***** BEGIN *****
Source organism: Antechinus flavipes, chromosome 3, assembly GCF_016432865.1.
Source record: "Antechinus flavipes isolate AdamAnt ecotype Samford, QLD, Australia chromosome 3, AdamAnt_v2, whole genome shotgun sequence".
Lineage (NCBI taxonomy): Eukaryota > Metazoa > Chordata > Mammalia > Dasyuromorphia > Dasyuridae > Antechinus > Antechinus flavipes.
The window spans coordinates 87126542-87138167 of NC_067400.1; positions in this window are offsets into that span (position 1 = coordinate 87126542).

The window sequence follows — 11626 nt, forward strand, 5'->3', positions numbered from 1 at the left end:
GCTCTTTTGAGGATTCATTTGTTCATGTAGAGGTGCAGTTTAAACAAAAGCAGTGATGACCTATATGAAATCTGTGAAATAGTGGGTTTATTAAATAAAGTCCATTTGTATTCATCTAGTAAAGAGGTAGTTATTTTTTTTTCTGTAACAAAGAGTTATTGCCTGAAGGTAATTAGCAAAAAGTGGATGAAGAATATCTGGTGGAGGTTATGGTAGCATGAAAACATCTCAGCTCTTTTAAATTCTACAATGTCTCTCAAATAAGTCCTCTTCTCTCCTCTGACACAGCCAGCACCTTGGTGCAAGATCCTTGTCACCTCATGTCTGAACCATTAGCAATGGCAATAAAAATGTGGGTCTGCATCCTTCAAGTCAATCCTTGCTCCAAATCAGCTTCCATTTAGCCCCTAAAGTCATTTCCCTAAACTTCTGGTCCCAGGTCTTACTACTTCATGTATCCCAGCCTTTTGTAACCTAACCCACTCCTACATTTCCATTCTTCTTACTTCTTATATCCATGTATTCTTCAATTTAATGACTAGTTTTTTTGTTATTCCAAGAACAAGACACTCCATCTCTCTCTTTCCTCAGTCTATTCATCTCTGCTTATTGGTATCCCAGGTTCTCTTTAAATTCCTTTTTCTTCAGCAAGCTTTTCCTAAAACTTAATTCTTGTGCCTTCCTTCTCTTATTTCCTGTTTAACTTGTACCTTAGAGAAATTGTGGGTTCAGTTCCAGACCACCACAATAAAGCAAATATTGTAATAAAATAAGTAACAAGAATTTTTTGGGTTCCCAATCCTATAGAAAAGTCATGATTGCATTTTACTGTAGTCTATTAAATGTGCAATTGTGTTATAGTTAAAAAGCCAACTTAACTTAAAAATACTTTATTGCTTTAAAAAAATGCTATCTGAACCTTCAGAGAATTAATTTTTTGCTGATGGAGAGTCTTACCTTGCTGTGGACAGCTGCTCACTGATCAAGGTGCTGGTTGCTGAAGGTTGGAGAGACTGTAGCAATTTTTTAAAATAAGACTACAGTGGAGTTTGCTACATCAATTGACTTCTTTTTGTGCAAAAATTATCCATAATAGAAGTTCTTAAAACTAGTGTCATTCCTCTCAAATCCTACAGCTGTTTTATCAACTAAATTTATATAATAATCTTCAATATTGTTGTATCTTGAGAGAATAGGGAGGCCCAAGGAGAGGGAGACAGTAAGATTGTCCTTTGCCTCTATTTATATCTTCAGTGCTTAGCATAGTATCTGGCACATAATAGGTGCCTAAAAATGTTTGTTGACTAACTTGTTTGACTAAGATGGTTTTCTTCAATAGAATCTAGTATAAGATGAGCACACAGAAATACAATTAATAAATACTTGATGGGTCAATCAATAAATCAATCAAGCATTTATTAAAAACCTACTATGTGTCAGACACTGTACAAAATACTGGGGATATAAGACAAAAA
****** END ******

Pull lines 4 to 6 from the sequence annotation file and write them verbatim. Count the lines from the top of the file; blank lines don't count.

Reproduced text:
The window spans coordinates 87126542-87138167 of NC_067400.1; positions in this window are offsets into that span (position 1 = coordinate 87126542).

The window sequence follows — 11626 nt, forward strand, 5'->3', positions numbered from 1 at the left end:
GCTCTTTTGAGGATTCATTTGTTCATGTAGAGGTGCAGTTTAAACAAAAGCAGTGATGACCTATATGAAATCTGTGAAATAGTGGGTTTATTAAATAAAGTCCATTTGTATTCATCTAGTAAAGAGGTAGTTATTTTTTTTTCTGTAACAAAGAGTTATTGCCTGAAGGTAATTAGCAAAAAGTGGATGAAGAATATCTGGTGGAGGTTATGGTAGCATGAAAACATCTCAGCTCTTTTAAATTCTACAATGTCTCTCAAATAAGTCCTCTTCTCTCCTCTGACACAGCCAGCACCTTGGTGCAAGATCCTTGTCACCTCATGTCTGAACCATTAGCAATGGCAATAAAAATGTGGGTCTGCATCCTTCAAGTCAATCCTTGCTCCAAATCAGCTTCCATTTAGCCCCTAAAGTCATTTCCCTAAACTTCTGGTCCCAGGTCTTACTACTTCATGTATCCCAGCCTTTTGTAACCTAACCCACTCCTACATTTCCATTCTTCTTACTTCTTATATCCATGTATTCTTCAATTTAATGACTAGTTTTTTTGTTATTCCAAGAACAAGACACTCCATCTCTCTCTTTCCTCAGTCTATTCATCTCTGCTTATTGGTATCCCAGGTTCTCTTTAAATTCCTTTTTCTTCAGCAAGCTTTTCCTAAAACTTAATTCTTGTGCCTTCCTTCTCTTATTTCCTGTTTAACTTGTACCTTAGAGAAATTGTGGGTTCAGTTCCAGACCACCACAATAAAGCAAATATTGTAATAAAATAAGTAACAAGAATTTTTTGGGTTCCCAATCCTATAGAAAAGTCATGATTGCATTTTACTGTAGTCTATTAAATGTGCAATTGTGTTATAGTTAAAAAGCCAACTTAACTTAAAAATACTTTATTGCTTTAAAAAAATGCTATCTGAACCTTCAGAGAATTAATTTTTTGCTGATGGAGAGTCTTACCTTGCTGTGGACAGCTGCTCACTGATCAAGGTGCTGGTTGCTGAAGGTTGGAGAGACTGTAGCAATTTTTTAAAATAAGACTACAGTGGAGTTTGCTACATCAATTGACTTCTTTTTGTGCAAAAATTATCCATAATAGAAGTTCTTAAAACTAGTGTCATTCCTCTCAAATCCTACAGCTGTTTTATCAACTAAATTTATATAATAATCTTCAATATTGTTGTATCTTGAGAGAATAGGGAGGCCCAAGGAGAGGGAGACAGTAAGATTGTCCTTTGCCTCTATTTATATCTTCAGTGCTTAGCATAGTATCTGGCACATAATAGGTGCCTAAAAATGTTTGTTGACTAACTTGTTTGACTAAGATGGTTTTCTTCAATAGAATCTAGTATAAGATGAGCACACAGAAATACAATTAATAAATACTTGATGGGTCAATCAATAAATCAATCAAGCATTTATTAAAAACCTACTATGTGTCAGACACTGTACAAAATACTGGGGATATAAGACAAAAA